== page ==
Football Retail: Still Living In The Dark Ages

I’m… long pause… shuffle of feet… awkward silence… a Spurs fan. There I said it. But don’t worry if you’re a fan of any of the other 18 perfectly-respectable premiership clubs (or even Arsenal), this is a friendly, well-meaning blog post. I mean you no harm. Besides, we’re all in the same boat when it comes to being fans. We’re all walking wallets. Cash cows. Client reference numbers. We’re consumers of the official beer, the official ticket provider, the official online betting companies. But we’re never, ever, customers.

The word ‘customer’ suggests that we own our custom and that we have any choice where to bestow it. But, like a failed safe-cracker doing a duckfoot, we’re locked in for life. There is only one shirt we can buy (which, incidentally, is why us Spurs fans are a wee bit disgruntled that this one is besmirched with evil red). We don’t have the option of buying a Fulham shirt instead (we don’t want to be laughed at in public) – what they offer we buy. Because we have no choice.

But this is, let’s face it, a pretty ropy way to run a retail business. In fact, it’s got icky echos of “Spam, Spam, Spam, Egg and Spam”: the assumption that the customer will take what he’s given, he’ll like it and he’ll happily be back for more. The funny thing is, we kinda do, we kinda might and we kinda will.

Though not indefinitely, and I’m already beginning to notice the difference. When I started going to matches about 15 years ago, a good half of the fans sat around me wore official shirts, waved official scarves, consulted their official programmes and, in the winter, quietly froze to death in their (useless) official hats. These days, you’d be hard pressed to find even a tenth of fans wearing the latest schmutter or spending a penny more than they have to – which is hardly surprising seeing as how the seat alone costs 8,100 of those pennies (considerably more if you’re forced to pay inflated prices for returns via reselling agents such as StubHub), and you need a second mortgage just to afford a cup of tea.

To get around the problem, football clubs have expanded their catalogues. Okay, you might not want this year’s shirt but how about a West Ham David Gold bobblehead doll or a Wolverhampton Wanderers Santa Meerkat? Over at my club’s merch store, they’re flogging six kinds of garden gnomes, clothes pegs, ice scrapers and (for those who just can’t wait to get divorced) Spurs bras, suspenders and garter belts. RRrrrRRrrrRrrR!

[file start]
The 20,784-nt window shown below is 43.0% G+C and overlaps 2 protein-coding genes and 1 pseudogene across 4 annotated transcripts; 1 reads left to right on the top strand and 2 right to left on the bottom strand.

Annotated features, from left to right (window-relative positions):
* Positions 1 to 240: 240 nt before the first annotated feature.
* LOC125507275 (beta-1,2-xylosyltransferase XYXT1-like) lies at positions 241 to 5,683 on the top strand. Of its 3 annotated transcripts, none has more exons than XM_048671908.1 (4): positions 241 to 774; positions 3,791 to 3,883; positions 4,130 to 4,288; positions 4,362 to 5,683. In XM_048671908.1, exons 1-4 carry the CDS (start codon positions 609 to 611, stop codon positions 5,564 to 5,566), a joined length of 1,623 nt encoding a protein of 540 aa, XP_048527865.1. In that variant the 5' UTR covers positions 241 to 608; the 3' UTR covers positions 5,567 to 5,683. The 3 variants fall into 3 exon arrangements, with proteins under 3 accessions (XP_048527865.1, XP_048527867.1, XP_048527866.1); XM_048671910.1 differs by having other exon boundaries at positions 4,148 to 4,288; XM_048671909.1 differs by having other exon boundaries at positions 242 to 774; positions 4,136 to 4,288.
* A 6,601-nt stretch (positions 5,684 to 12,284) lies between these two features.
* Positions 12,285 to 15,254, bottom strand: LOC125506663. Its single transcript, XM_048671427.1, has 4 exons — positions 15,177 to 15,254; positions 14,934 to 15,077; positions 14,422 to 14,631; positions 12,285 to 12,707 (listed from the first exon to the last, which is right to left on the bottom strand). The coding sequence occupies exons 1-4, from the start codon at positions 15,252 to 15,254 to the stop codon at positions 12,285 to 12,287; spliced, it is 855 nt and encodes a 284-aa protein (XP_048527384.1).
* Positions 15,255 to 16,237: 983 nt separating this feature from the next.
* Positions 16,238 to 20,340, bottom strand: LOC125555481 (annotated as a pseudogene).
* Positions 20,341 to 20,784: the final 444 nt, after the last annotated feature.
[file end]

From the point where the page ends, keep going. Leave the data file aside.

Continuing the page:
The strategy behind this? Look after the pennies and the pounds will look after themselves. Sell lots of little things, accrue many pittances and it’ll all add up in the end. But the real aphorism at play here? Penny wise, pound foolish. By digging in the gutter for loose change, my club, your club, every club is missing the big picture. And they’re frankly miles behind the rest of retail in the 21st century.

What football clubs have – but amazingly manage to squander – is a direct line to the passion points of their audiences. Asda don’t have that. M&S don’t have that. Even Apple don’t have that. But they’ve created it by considering the experience of retail, the aspiration behind that experience and the shareability that experience engenders. You don’t just buy an iPad, you think about it, talk about it, relish it. You record yourself unboxing it, you join communities to talk about it. You live that retail moment and you bring your peers along for the ride.

Yeah, but that’s iPads. People love iPads.

And people don’t love Manchester United?!

What football is absolutely overlooking is the built-in virility its retail experience could – could! – enjoy, if only the customer were given a reason to share with his or her friends. I’m not going to tell my friends I’ve bought the new shirt, in the same places, at the same price that they have. But I would tell them if, by joining together in something like a Co-buy, we could all earn exclusive pricing. I’d definitely bring the club more custom if we could earn bigger and better bundles of products as more of us committed to buy. I’d be the first person taking to Facebook to shout about it if the person who makes the most noise actually got rewarded, perhaps by getting their product for free. I’d be all over it if me and my friends could actually have a say in which products go on sale, if we could help select the deals, the exclusives, the ranges, rather than simply having them foisted upon us by a commercial team with a tick-list and crossed fingers.

I’d even buy products from the club’s partners if I genuinely felt that, as a fan, I was getting closer to those brands and enjoying an experience above and beyond every other punter on the high street. Chelsea’s fans don’t get to enjoy the new Samsung mobile ahead of its general release – but, if these partnerships are to mean anything beyond the transfer of marketing budgets, then they really, really should. More than that, though, Juan Mata should be taking to Twitter to ask fans which colour adidas Predators he should wear at the weekend, and offering 1,000 of them the chance to Co-buy a pair with the most vocal advocate getting theirs signed and for free. Petr Cech should be roadtesting his new safety mask by offering fans the chance to kick balls directly at his face for 30 minutes each Friday night. Okay, maybe not that one. But you get the point.

Retail in the 21st Century is all about passion points. Access. Exclusivity. Interaction. Both in what gets sold and in how it gets sold. The days of a club shop and a logo on your credit card are over. The days of social commerce are still to come.